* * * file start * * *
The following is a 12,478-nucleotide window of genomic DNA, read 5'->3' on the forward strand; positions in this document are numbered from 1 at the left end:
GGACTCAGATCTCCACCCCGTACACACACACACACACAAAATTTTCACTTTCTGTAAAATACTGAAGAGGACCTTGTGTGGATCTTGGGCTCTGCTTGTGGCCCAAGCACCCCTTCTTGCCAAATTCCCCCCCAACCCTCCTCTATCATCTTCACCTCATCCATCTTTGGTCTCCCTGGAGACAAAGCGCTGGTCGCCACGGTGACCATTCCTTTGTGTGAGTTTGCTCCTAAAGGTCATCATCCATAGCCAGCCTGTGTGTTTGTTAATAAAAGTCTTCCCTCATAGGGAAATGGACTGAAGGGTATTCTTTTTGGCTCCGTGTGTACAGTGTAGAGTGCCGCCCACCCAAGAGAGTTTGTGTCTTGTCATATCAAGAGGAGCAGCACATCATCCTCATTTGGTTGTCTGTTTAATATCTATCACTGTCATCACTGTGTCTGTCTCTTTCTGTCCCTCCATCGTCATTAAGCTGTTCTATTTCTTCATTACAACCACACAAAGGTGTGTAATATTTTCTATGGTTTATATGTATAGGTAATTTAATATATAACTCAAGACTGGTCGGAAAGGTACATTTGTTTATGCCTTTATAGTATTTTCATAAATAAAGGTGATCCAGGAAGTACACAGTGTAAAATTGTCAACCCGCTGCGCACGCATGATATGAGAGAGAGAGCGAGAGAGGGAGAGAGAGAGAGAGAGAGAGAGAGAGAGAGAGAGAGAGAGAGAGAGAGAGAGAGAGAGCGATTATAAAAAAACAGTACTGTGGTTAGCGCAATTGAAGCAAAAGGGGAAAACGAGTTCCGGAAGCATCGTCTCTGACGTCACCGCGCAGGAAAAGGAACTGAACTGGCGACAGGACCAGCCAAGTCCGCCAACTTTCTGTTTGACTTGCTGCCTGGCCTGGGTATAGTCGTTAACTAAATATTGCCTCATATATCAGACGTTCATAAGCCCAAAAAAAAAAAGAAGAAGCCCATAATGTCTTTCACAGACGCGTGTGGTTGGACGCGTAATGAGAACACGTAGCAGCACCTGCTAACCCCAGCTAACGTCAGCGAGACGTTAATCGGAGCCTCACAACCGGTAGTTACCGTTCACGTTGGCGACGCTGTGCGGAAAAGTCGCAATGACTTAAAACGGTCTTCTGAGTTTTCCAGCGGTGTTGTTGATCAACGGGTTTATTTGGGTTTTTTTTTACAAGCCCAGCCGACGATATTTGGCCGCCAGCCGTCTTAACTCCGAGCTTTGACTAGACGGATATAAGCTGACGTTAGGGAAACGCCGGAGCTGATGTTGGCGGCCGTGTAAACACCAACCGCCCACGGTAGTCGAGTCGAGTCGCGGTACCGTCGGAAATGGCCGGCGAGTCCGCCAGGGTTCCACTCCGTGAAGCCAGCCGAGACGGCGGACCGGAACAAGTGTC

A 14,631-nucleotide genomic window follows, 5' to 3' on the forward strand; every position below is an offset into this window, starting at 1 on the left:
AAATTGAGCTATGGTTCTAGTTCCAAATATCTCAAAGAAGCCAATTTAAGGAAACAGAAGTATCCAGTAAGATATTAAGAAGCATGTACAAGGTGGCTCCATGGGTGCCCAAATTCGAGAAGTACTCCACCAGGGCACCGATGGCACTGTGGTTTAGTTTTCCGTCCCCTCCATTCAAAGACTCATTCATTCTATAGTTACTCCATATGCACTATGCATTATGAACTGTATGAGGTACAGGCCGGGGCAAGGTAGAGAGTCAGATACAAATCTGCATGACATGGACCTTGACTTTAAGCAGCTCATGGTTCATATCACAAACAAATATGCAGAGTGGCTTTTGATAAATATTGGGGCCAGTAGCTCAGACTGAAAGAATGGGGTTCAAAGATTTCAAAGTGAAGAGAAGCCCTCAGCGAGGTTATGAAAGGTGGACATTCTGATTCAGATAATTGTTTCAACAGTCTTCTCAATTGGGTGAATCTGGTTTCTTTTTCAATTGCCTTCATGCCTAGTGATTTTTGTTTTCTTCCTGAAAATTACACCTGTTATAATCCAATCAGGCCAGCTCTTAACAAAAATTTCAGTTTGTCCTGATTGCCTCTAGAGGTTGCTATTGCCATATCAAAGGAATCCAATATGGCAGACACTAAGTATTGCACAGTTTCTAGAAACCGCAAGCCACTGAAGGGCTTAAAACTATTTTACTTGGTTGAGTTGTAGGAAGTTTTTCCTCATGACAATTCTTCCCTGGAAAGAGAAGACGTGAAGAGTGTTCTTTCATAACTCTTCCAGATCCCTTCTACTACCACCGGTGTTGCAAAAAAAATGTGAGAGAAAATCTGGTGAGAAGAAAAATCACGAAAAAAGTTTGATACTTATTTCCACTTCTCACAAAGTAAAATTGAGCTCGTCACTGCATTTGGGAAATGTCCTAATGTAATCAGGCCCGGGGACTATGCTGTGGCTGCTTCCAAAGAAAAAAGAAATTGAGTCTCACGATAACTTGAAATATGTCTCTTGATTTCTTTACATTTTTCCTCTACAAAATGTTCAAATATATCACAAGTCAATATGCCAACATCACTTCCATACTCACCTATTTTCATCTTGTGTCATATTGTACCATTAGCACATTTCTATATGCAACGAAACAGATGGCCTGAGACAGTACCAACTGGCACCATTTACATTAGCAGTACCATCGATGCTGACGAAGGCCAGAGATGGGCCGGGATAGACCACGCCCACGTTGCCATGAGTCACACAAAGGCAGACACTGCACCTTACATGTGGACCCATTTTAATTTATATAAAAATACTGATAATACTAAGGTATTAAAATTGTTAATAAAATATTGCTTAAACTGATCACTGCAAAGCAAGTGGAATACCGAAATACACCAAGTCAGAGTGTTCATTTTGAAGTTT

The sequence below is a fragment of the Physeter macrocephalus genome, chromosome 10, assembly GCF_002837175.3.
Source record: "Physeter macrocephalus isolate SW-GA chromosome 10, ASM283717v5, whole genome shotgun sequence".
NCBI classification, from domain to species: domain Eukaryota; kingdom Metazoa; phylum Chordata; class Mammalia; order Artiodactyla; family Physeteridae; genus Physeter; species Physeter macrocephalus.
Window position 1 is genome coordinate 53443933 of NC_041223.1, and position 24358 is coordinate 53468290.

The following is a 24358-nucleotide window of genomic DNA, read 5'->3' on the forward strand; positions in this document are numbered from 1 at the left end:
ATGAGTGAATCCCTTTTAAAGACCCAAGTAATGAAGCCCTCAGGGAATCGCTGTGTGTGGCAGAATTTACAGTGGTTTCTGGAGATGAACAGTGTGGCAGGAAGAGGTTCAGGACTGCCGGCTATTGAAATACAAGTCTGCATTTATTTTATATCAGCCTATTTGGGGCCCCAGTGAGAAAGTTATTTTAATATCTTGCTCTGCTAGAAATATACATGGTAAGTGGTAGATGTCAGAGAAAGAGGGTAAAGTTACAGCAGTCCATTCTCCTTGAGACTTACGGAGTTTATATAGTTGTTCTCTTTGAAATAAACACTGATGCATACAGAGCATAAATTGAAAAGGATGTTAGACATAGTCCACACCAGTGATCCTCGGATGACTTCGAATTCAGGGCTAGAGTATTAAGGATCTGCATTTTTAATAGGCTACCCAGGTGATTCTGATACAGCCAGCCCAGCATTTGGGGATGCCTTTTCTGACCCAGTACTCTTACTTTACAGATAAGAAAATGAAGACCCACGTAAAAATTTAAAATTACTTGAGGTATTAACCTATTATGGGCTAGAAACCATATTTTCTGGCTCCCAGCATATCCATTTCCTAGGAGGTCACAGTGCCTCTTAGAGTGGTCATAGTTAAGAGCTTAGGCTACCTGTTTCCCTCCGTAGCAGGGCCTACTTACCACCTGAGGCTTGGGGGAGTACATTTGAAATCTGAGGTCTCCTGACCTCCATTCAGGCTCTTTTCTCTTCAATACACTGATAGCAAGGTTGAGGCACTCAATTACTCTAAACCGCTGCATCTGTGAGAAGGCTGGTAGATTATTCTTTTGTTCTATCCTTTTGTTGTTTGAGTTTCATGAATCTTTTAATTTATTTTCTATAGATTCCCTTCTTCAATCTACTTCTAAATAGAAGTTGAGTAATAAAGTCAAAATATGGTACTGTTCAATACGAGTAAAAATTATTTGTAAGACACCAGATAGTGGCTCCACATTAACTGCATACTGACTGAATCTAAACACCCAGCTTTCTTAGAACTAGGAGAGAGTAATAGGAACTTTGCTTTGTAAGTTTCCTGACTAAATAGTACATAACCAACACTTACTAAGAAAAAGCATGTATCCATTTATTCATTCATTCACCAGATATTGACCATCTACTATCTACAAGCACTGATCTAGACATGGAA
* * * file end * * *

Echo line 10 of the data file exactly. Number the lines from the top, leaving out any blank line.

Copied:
ATGAGTGAATCCCTTTTAAAGACCCAAGTAATGAAGCCCTCAGGGAATCGCTGTGTGTGGCAGAATTTACAGTGGTTTCTGGAGATGAACAGTGTGGCAGGAAGAGGTTCAGGACTGCCGGCTATTGAAATACAAGTCTGCATTTATTTTATATCAGCCTATTTGGGGCCCCAGTGAGAAAGTTATTTTAATATCTTGCTCTGCTAGAAATATACATGGTAAGTGGTAGATGTCAGAGAAAGAGGGTAAAGTTACAGCAGTCCATTCTCCTTGAGACTTACGGAGTTTATATAGTTGTTCTCTTTGAAATAAACACTGATGCATACAGAGCATAAATTGAAAAGGATGTTAGACATAGTCCACACCAGTGATCCTCGGATGACTTCGAATTCAGGGCTAGAGTATTAAGGATCTGCATTTTTAATAGGCTACCCAGGTGATTCTGATACAGCCAGCCCAGCATTTGGGGATGCCTTTTCTGACCCAGTACTCTTACTTTACAGATAAGAAAATGAAGACCCACGTAAAAATTTAAAATTACTTGAGGTATTAACCTATTATGGGCTAGAAACCATATTTTCTGGCTCCCAGCATATCCATTTCCTAGGAGGTCACAGTGCCTCTTAGAGTGGTCATAGTTAAGAGCTTAGGCTACCTGTTTCCCTCCGTAGCAGGGCCTACTTACCACCTGAGGCTTGGGGGAGTACATTTGAAATCTGAGGTCTCCTGACCTCCATTCAGGCTCTTTTCTCTTCAATACACTGATAGCAAGGTTGAGGCACTCAATTACTCTAAACCGCTGCATCTGTGAGAAGGCTGGTAGATTATTCTTTTGTTCTATCCTTTTGTTGTTTGAGTTTCATGAATCTTTTAATTTATTTTCTATAGATTCCCTTCTTCAATCTACTTCTAAATAGAAGTTGAGTAATAAAGTCAAAATATGGTACTGTTCAATACGAGTAAAAATTATTTGTAAGACACCAGATAGTGGCTCCACATTAACTGCATACTGACTGAATCTAAACACCCAGCTTTCTTAGAACTAGGAGAGAGTAATAGGAACTTTGCTTTGTAAGTTTCCTGACTAAATAGTACATAACCAACACTTACTAAGAAAAAGCATGTATCCATTTATTCATTCATTCACCAGATATTGACCATCTACTATCTACAAGCACTGATCTAGACATGGAA